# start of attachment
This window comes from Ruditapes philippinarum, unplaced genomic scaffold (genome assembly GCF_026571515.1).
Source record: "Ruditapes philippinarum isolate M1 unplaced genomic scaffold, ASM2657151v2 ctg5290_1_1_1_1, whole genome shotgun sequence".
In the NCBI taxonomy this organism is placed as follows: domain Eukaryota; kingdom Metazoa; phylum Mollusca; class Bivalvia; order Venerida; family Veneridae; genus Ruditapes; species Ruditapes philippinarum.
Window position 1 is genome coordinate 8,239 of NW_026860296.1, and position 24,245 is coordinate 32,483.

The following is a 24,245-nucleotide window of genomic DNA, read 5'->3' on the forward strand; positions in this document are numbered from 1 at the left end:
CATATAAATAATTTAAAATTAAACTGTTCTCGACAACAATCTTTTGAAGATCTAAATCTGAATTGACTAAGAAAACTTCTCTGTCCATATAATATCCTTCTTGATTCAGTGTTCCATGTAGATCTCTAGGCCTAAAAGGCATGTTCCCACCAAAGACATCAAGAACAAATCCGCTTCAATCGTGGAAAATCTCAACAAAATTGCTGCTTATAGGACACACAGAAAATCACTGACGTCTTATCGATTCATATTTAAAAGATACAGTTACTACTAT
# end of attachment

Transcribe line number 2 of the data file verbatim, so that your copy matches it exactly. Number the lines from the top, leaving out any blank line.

Source record: "Ruditapes philippinarum isolate M1 unplaced genomic scaffold, ASM2657151v2 ctg5290_1_1_1_1, whole genome shotgun sequence".